The Voice is not happy tonight.
The Voice has been with me for many, many years now. It has been my companion through every stage of life — the good, the bad, and the severely depressing — and we have survived. The Voice has been shaped and molded over several decades. It is nowhere near as elastic as it used to be; but then, neither am I.
The Voice even survived puberty with me. In fact, in many ways The Voice made that transition in far better shape than I did. Over the ensuing years I have done my best to master The Voice. At this stage of life I can only say that, far from mastering it, The Voice and I have reached a mutually beneficial agreement. We are comfortable with each other now. It does its level best not to make a complete fool out of me (difficult, given the roles I've pursued on stage in the past), and I try not to take The Voice too far outside its comfort zone.
The last time I did that was a near disaster. The Voice was fresh out of high school and singing for the local J. C. The choir director had it in his head that The Voice must be capable of stretching into the realm of the counter tenor. Dangerous ground for one so inexperienced and — at the time — relatively intractable. The Voice was asked to perform the treble solo work in Schütz's "Magnificat." Heinrich Schütz liked his tenors, ah, surgically altered, and I probably had no business trying to emulate one at such a tender age. The Voice survived, but that director and I have parted company, never to work together again.
When The Voice started speaking to me again, I vowed not to rough him up so much in future gigs. I stuck to stage work where I could use my Character Voice. The Character Voice shares facilities with The Voice, but doesn't wear them out quite so much. Different still is The Speaking Voice, which at one time was compared with — this is true — a rusty hinge on helium. On stage, one can project to his heart's content, safe in the knowledge that The Character Voice is making few demands on The Voice.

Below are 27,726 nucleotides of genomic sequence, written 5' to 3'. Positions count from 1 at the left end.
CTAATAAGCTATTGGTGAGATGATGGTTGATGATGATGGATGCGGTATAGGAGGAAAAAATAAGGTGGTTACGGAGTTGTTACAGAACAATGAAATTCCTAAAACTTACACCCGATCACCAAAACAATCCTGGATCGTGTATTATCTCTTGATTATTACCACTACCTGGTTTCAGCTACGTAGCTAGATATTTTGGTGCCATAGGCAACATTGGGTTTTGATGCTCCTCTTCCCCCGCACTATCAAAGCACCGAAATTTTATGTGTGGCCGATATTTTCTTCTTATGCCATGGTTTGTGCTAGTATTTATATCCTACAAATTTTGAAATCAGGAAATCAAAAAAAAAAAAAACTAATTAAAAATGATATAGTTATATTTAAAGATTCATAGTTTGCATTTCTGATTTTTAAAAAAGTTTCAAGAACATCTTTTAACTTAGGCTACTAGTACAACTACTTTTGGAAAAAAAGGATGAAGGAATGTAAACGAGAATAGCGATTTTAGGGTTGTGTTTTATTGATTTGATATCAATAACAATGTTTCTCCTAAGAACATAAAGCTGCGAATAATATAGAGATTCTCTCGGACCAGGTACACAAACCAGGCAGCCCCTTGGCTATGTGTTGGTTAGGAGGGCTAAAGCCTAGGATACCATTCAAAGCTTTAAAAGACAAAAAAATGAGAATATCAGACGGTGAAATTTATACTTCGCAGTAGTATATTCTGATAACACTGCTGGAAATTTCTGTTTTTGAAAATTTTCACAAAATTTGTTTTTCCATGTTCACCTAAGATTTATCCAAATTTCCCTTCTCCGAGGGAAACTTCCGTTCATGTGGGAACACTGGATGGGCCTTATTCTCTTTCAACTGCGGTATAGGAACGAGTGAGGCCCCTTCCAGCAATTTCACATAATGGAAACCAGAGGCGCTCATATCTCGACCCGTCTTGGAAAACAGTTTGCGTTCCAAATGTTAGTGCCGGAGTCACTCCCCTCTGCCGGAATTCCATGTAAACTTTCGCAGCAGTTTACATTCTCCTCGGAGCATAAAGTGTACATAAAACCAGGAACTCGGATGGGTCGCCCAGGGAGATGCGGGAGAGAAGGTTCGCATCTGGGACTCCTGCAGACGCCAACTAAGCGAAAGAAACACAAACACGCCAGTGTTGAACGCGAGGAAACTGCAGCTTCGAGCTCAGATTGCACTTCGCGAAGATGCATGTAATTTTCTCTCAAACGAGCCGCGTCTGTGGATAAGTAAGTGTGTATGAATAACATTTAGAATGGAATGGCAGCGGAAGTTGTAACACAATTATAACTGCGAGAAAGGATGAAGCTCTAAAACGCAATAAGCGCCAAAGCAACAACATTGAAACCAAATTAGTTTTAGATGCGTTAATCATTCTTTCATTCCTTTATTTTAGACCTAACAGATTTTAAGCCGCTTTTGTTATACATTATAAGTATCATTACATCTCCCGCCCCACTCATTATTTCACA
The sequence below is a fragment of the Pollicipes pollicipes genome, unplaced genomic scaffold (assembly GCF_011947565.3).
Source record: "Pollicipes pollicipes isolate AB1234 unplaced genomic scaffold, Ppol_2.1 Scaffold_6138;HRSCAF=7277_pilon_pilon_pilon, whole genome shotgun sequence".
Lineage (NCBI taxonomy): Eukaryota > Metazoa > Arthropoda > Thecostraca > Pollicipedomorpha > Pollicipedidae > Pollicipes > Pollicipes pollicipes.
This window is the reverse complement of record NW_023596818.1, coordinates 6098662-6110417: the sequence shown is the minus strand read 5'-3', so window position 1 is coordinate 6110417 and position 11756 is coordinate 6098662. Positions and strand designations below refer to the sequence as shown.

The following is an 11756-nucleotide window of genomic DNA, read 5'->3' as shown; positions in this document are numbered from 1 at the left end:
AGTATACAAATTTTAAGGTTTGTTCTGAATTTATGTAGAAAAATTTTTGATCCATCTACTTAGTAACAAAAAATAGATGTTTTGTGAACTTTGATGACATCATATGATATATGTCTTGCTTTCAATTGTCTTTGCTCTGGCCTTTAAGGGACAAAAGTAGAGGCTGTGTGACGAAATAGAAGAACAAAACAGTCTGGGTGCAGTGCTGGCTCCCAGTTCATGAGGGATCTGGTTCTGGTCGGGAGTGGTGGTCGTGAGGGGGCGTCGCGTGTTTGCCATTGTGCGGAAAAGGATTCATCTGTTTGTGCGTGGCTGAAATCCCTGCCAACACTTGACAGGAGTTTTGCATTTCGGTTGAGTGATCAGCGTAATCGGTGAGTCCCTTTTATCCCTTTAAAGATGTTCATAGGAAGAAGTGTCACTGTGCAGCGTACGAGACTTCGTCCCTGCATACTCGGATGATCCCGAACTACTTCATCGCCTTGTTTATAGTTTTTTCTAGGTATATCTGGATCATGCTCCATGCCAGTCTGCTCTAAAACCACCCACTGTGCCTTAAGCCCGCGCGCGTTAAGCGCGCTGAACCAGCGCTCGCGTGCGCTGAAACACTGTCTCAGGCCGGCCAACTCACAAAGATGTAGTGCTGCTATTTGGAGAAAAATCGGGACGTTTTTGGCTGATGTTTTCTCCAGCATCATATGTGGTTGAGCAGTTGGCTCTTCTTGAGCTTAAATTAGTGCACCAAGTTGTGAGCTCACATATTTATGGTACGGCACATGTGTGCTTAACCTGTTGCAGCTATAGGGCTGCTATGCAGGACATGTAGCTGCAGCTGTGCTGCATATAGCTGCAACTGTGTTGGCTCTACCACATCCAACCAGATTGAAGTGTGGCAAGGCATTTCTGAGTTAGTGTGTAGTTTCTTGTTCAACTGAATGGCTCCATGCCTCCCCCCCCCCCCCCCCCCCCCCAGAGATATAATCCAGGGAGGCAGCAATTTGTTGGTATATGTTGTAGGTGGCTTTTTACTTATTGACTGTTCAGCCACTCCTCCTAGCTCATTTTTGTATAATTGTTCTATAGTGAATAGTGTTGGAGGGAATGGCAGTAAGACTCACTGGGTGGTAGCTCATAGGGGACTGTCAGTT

(Note: Once upon a time it was referred to as The Singing Voice, but The Voice is a pretentious snob and prefers the more mysterious cognomen.)
About fifteen years ago I hit my vocal prime. The Voice had somehow matured to a point where it was fairly easy to put up with. It had also gone through what I can only define as a secondary puberty. The Voice insisted it was a 2nd Tenor, and I was more than willing to go along with it.
On second thought, I lie. What I really wanted was for The Voice to drop into baritone range. Baritones are 2nd tenors with attitude problems. But they get meatier roles.
Musically it's been a wonderful time. I have performed for some truly wonderful conductors over the years, and have been invited to solo far more than when I was a scrawny 1st Tenor. I have a recurring gig (until they get tired of me) doing the tenor solo for our annual Messiah Sing-Along here in Yorba Linda. The Anaheim Mormon Chorale has kept me happily busy doing an occasional solo, including some Gilbert & Sullivan.
We had our first rehearsal of the season a week ago. Our director, JoLane Jolley, is a wonderful musician. Educator, adjudicator, having worked herself with some of the finest conductors in the business. She also knows what she wants to hear, and right now what she wants is more oomph in her 1st Tenors. "Woody," she asked, "would you be willing to do 1st Tenor in falsetto?"
Since this question put Woody immediately in mind of a certain brush with counter-tenorhood, Woody was not pleased. Willing, of course, but not pleased. Woody is extremely comfortable as a 2nd.
The Voice is furious.
The Voice hasn't been stretched like this since I was 18. The Voice is starting to mutter under its breath. I'm hearing words like "mutiny," "retirement," and "Harry Belafonte." (Woody is not implying for a minute that The Voice would deliberately go around singing "Daaaaay-o!" until it went so hoarse that Woody could only speak in croaks, but I'm certain The Voice wants Woody to know that it's capable of doing just that.)
Tonight, after another two-hour workout in this truly unnatural range, The Voice came very close to not speaking to me again. I tried to soothe it by reminding it that I stayed in head voice for as long as possible. I only resorted to falsetto on a few occasions, and only for short bursts! The Character Voice has been chuckling to itself all night long. The Voice, meanwhile, is huffing around the house demanding its own dressing room. With chilled sparkling water.
No, The Voice is not easily appeased. Woody has been sort of croaking since returning home tonight. I'm hoping that The Voice feels much better after a good night's sleep.
"Daylight come, an' I wan' go home."